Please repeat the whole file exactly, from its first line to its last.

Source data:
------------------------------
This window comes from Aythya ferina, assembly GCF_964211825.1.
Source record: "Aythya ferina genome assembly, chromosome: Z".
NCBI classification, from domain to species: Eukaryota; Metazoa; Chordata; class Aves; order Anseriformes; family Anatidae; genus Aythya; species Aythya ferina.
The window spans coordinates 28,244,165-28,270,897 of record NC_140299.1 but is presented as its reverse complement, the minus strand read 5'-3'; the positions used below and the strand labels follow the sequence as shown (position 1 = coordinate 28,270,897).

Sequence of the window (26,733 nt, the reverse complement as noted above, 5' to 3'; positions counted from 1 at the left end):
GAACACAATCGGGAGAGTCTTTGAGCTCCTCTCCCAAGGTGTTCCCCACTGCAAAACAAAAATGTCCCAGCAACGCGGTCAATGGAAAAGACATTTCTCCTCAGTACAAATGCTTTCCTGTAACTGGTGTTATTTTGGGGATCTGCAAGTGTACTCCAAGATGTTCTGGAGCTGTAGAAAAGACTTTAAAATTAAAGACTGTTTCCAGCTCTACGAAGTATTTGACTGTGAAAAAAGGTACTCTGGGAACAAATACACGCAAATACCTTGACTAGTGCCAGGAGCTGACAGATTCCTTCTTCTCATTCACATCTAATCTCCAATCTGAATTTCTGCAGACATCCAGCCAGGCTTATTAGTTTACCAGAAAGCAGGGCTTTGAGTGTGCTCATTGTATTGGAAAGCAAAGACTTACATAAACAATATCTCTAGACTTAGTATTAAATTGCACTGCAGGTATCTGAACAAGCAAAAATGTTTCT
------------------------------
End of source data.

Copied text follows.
This window comes from Aythya ferina, assembly GCF_964211825.1.
Source record: "Aythya ferina genome assembly, chromosome: Z".
NCBI classification, from domain to species: Eukaryota; Metazoa; Chordata; class Aves; order Anseriformes; family Anatidae; genus Aythya; species Aythya ferina.
The window spans coordinates 28,244,165-28,270,897 of record NC_140299.1 but is presented as its reverse complement, the minus strand read 5'-3'; the positions used below and the strand labels follow the sequence as shown (position 1 = coordinate 28,270,897).

Sequence of the window (26,733 nt, the reverse complement as noted above, 5' to 3'; positions counted from 1 at the left end):
GAACACAATCGGGAGAGTCTTTGAGCTCCTCTCCCAAGGTGTTCCCCACTGCAAAACAAAAATGTCCCAGCAACGCGGTCAATGGAAAAGACATTTCTCCTCAGTACAAATGCTTTCCTGTAACTGGTGTTATTTTGGGGATCTGCAAGTGTACTCCAAGATGTTCTGGAGCTGTAGAAAAGACTTTAAAATTAAAGACTGTTTCCAGCTCTACGAAGTATTTGACTGTGAAAAAAGGTACTCTGGGAACAAATACACGCAAATACCTTGACTAGTGCCAGGAGCTGACAGATTCCTTCTTCTCATTCACATCTAATCTCCAATCTGAATTTCTGCAGACATCCAGCCAGGCTTATTAGTTTACCAGAAAGCAGGGCTTTGAGTGTGCTCATTGTATTGGAAAGCAAAGACTTACATAAACAATATCTCTAGACTTAGTATTAAATTGCACTGCAGGTATCTGAACAAGCAAAAATGTTTCT